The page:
15555 (called “Great Scott”, after the collector Dave Scott) is one of the largest samples returned from the moon and is representative of the basaltic samples found on the mare surface at Apollo 15. The bulk composition of 15555 is thought to represent that of a primitive volcanic liquid. It contains olivine and pyroxene phenocrysts and has a sub-ophitic, basaltic texture. Two generations of olivine are present. Both olivine and pyroxene crystals are chemically zoned. There is little evidence for shock in the minerals. Accessory minerals include cristobalite, ilmenite, ulvospinel, chromite, troilite and metallic iron. An unidentified Zr-Ti-Fe mineral (“phase Y”) has also been reported.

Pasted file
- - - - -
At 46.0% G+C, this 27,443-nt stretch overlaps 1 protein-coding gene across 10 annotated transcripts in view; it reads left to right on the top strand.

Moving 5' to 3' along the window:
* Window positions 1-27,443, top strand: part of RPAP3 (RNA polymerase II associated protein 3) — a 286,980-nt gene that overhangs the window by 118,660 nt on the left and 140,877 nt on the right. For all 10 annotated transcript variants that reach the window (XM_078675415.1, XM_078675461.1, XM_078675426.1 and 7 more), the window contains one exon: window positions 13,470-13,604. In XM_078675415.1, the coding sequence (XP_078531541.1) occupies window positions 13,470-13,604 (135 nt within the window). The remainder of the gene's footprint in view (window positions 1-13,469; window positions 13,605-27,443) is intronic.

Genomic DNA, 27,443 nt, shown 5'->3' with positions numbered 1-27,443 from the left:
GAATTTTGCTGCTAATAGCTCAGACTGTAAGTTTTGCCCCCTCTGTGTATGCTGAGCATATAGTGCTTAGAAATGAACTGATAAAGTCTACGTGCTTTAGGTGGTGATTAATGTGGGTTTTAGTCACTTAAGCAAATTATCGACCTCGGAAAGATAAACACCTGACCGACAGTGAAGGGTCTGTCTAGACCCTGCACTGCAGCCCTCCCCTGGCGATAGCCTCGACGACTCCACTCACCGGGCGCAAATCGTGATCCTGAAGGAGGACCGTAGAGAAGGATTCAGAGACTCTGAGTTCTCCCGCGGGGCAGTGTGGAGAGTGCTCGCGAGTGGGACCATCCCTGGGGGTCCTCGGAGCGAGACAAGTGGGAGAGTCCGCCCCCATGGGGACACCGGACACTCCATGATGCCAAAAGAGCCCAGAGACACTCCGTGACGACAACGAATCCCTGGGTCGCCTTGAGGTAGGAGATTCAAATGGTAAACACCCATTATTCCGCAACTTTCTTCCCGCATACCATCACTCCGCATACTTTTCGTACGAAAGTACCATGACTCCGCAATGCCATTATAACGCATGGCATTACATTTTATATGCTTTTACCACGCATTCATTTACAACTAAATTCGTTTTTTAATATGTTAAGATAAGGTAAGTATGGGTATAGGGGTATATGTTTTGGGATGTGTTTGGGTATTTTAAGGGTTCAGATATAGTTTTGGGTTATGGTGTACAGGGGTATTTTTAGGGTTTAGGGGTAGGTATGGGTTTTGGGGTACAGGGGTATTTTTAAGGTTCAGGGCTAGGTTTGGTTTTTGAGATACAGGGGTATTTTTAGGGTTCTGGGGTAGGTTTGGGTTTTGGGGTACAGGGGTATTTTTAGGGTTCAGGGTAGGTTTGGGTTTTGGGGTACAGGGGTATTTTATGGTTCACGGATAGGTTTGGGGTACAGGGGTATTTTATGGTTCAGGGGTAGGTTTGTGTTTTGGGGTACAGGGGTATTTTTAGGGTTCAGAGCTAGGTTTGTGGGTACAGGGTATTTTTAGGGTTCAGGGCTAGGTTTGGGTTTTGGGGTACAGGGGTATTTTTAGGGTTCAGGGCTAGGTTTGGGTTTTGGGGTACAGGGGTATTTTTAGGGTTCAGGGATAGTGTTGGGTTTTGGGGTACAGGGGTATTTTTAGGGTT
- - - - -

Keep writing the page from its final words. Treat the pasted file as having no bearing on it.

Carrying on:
The sample weighed 9614 grams before analysis. It has been dated at 3.33±0.05 billion years (Ar/Ar).
Further details of this and other Apollo samples are here: http://curator.jsc.nasa.gov/lunar/
The Apollo 15 landing site was in the Apennine Highlands, and close to Hadley Rille — a long, narrow winding valley. Approximately 76 kg of lunar material, including soil, rock, core-tube and deep-core samples, were returned to Earth.
This mission was the first flight of the Lunar Roving Vehicle which allowed the astronauts to venture further from the Lunar Module than in previous missions. During three periods of extravehicular activity, or EVA, on July 31st, and August 1st and 2nd, Scott and Irwin completed a record 18 hours, 37 minutes of exploration, travelling 17.5 miles, in the first car that humans had ever driven on the Moon.
Apollo 15 was launched on 26 July 1971.